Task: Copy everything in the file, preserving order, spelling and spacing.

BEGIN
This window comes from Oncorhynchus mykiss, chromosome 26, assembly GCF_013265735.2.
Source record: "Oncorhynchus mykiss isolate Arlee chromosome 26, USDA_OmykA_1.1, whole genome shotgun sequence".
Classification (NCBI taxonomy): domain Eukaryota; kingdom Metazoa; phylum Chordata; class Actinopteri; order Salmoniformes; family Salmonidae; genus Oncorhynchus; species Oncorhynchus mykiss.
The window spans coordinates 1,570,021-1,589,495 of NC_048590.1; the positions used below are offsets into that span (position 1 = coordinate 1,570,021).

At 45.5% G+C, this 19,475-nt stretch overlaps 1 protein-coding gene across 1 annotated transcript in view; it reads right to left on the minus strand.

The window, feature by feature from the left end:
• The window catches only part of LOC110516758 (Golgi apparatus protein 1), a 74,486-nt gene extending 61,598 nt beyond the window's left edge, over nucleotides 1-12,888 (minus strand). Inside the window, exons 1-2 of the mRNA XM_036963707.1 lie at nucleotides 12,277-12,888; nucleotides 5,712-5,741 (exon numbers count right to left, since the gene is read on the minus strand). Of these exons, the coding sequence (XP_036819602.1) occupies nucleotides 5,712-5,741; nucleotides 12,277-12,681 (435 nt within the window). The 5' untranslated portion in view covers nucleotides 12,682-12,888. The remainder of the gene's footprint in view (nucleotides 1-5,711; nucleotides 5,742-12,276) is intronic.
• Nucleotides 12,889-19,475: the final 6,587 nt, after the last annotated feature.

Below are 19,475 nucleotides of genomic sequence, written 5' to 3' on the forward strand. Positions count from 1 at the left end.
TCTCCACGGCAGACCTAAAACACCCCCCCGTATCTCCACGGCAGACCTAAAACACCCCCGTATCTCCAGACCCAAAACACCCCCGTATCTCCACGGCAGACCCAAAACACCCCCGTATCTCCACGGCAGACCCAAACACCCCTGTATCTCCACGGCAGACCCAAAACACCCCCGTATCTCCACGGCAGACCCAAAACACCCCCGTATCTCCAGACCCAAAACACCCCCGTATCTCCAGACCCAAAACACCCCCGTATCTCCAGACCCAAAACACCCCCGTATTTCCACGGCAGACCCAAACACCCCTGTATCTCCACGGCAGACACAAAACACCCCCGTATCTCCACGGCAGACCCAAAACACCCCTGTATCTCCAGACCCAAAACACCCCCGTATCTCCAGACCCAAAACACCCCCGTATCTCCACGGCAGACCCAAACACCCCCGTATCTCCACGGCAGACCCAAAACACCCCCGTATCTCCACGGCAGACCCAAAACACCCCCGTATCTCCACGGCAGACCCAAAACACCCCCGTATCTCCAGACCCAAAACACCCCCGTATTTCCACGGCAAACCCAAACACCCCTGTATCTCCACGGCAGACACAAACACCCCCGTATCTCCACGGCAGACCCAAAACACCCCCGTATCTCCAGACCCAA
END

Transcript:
This window comes from Oncorhynchus mykiss, chromosome 26, assembly GCF_013265735.2.
Source record: "Oncorhynchus mykiss isolate Arlee chromosome 26, USDA_OmykA_1.1, whole genome shotgun sequence".
Classification (NCBI taxonomy): domain Eukaryota; kingdom Metazoa; phylum Chordata; class Actinopteri; order Salmoniformes; family Salmonidae; genus Oncorhynchus; species Oncorhynchus mykiss.
The window spans coordinates 1,570,021-1,589,495 of NC_048590.1; the positions used below are offsets into that span (position 1 = coordinate 1,570,021).

At 45.5% G+C, this 19,475-nt stretch overlaps 1 protein-coding gene across 1 annotated transcript in view; it reads right to left on the minus strand.

The window, feature by feature from the left end:
• The window catches only part of LOC110516758 (Golgi apparatus protein 1), a 74,486-nt gene extending 61,598 nt beyond the window's left edge, over nucleotides 1-12,888 (minus strand). Inside the window, exons 1-2 of the mRNA XM_036963707.1 lie at nucleotides 12,277-12,888; nucleotides 5,712-5,741 (exon numbers count right to left, since the gene is read on the minus strand). Of these exons, the coding sequence (XP_036819602.1) occupies nucleotides 5,712-5,741; nucleotides 12,277-12,681 (435 nt within the window). The 5' untranslated portion in view covers nucleotides 12,682-12,888. The remainder of the gene's footprint in view (nucleotides 1-5,711; nucleotides 5,742-12,276) is intronic.
• Nucleotides 12,889-19,475: the final 6,587 nt, after the last annotated feature.

Below are 19,475 nucleotides of genomic sequence, written 5' to 3' on the forward strand. Positions count from 1 at the left end.
TCTCCACGGCAGACCTAAAACACCCCCCCGTATCTCCACGGCAGACCTAAAACACCCCCGTATCTCCAGACCCAAAACACCCCCGTATCTCCACGGCAGACCCAAAACACCCCCGTATCTCCACGGCAGACCCAAACACCCCTGTATCTCCACGGCAGACCCAAAACACCCCCGTATCTCCACGGCAGACCCAAAACACCCCCGTATCTCCAGACCCAAAACACCCCCGTATCTCCAGACCCAAAACACCCCCGTATCTCCAGACCCAAAACACCCCCGTATTTCCACGGCAGACCCAAACACCCCTGTATCTCCACGGCAGACACAAAACACCCCCGTATCTCCACGGCAGACCCAAAACACCCCTGTATCTCCAGACCCAAAACACCCCCGTATCTCCAGACCCAAAACACCCCCGTATCTCCACGGCAGACCCAAACACCCCCGTATCTCCACGGCAGACCCAAAACACCCCCGTATCTCCACGGCAGACCCAAAACACCCCCGTATCTCCACGGCAGACCCAAAACACCCCCGTATCTCCAGACCCAAAACACCCCCGTATTTCCACGGCAAACCCAAACACCCCTGTATCTCCACGGCAGACACAAACACCCCCGTATCTCCACGGCAGACCCAAAACACCCCCGTATCTCCAGACCCAA